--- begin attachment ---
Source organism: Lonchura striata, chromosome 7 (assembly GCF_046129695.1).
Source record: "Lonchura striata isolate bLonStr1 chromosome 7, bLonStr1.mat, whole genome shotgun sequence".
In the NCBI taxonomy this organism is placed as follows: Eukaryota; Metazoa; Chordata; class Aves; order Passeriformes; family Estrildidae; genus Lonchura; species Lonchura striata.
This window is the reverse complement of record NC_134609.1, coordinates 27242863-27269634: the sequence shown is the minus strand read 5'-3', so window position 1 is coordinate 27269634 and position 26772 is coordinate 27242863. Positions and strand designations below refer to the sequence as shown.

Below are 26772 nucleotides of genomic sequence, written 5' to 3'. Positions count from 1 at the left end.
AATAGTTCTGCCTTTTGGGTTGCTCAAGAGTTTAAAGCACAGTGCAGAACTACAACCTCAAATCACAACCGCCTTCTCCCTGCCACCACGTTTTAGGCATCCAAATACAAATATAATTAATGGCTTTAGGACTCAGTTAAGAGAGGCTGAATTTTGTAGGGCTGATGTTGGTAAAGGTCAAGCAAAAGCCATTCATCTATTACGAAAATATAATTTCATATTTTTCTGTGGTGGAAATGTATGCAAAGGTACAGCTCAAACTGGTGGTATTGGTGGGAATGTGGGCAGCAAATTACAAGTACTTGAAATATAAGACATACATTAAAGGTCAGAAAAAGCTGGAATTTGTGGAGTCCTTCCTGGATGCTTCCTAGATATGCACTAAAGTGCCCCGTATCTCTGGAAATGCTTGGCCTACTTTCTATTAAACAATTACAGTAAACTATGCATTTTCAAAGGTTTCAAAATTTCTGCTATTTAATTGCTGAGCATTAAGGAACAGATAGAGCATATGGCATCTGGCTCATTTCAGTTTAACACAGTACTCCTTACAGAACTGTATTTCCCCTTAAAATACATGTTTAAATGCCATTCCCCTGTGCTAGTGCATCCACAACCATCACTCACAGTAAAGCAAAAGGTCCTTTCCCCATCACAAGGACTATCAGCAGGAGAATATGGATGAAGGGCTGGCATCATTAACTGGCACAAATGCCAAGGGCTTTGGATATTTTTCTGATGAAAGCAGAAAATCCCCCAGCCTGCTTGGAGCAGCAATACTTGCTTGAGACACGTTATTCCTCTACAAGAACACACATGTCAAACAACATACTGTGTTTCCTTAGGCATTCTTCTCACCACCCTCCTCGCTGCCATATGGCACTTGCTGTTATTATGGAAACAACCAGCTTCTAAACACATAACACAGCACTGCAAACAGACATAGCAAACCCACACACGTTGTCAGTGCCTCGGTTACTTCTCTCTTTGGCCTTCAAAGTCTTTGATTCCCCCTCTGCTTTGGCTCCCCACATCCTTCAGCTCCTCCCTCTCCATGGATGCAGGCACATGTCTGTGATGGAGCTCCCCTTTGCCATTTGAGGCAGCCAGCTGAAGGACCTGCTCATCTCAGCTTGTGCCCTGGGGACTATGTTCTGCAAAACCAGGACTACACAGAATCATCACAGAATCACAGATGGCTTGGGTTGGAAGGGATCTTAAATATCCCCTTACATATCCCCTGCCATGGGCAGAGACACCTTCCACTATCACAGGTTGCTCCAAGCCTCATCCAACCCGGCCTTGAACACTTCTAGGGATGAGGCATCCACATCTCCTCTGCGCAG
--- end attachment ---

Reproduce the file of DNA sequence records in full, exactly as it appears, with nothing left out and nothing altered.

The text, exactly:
Source organism: Lonchura striata, chromosome 7 (assembly GCF_046129695.1).
Source record: "Lonchura striata isolate bLonStr1 chromosome 7, bLonStr1.mat, whole genome shotgun sequence".
In the NCBI taxonomy this organism is placed as follows: Eukaryota; Metazoa; Chordata; class Aves; order Passeriformes; family Estrildidae; genus Lonchura; species Lonchura striata.
This window is the reverse complement of record NC_134609.1, coordinates 27242863-27269634: the sequence shown is the minus strand read 5'-3', so window position 1 is coordinate 27269634 and position 26772 is coordinate 27242863. Positions and strand designations below refer to the sequence as shown.

Below are 26772 nucleotides of genomic sequence, written 5' to 3'. Positions count from 1 at the left end.
AATAGTTCTGCCTTTTGGGTTGCTCAAGAGTTTAAAGCACAGTGCAGAACTACAACCTCAAATCACAACCGCCTTCTCCCTGCCACCACGTTTTAGGCATCCAAATACAAATATAATTAATGGCTTTAGGACTCAGTTAAGAGAGGCTGAATTTTGTAGGGCTGATGTTGGTAAAGGTCAAGCAAAAGCCATTCATCTATTACGAAAATATAATTTCATATTTTTCTGTGGTGGAAATGTATGCAAAGGTACAGCTCAAACTGGTGGTATTGGTGGGAATGTGGGCAGCAAATTACAAGTACTTGAAATATAAGACATACATTAAAGGTCAGAAAAAGCTGGAATTTGTGGAGTCCTTCCTGGATGCTTCCTAGATATGCACTAAAGTGCCCCGTATCTCTGGAAATGCTTGGCCTACTTTCTATTAAACAATTACAGTAAACTATGCATTTTCAAAGGTTTCAAAATTTCTGCTATTTAATTGCTGAGCATTAAGGAACAGATAGAGCATATGGCATCTGGCTCATTTCAGTTTAACACAGTACTCCTTACAGAACTGTATTTCCCCTTAAAATACATGTTTAAATGCCATTCCCCTGTGCTAGTGCATCCACAACCATCACTCACAGTAAAGCAAAAGGTCCTTTCCCCATCACAAGGACTATCAGCAGGAGAATATGGATGAAGGGCTGGCATCATTAACTGGCACAAATGCCAAGGGCTTTGGATATTTTTCTGATGAAAGCAGAAAATCCCCCAGCCTGCTTGGAGCAGCAATACTTGCTTGAGACACGTTATTCCTCTACAAGAACACACATGTCAAACAACATACTGTGTTTCCTTAGGCATTCTTCTCACCACCCTCCTCGCTGCCATATGGCACTTGCTGTTATTATGGAAACAACCAGCTTCTAAACACATAACACAGCACTGCAAACAGACATAGCAAACCCACACACGTTGTCAGTGCCTCGGTTACTTCTCTCTTTGGCCTTCAAAGTCTTTGATTCCCCCTCTGCTTTGGCTCCCCACATCCTTCAGCTCCTCCCTCTCCATGGATGCAGGCACATGTCTGTGATGGAGCTCCCCTTTGCCATTTGAGGCAGCCAGCTGAAGGACCTGCTCATCTCAGCTTGTGCCCTGGGGACTATGTTCTGCAAAACCAGGACTACACAGAATCATCACAGAATCACAGATGGCTTGGGTTGGAAGGGATCTTAAATATCCCCTTACATATCCCCTGCCATGGGCAGAGACACCTTCCACTATCACAGGTTGCTCCAAGCCTCATCCAACCCGGCCTTGAACACTTCTAGGGATGAGGCATCCACATCTCCTCTGCGCAG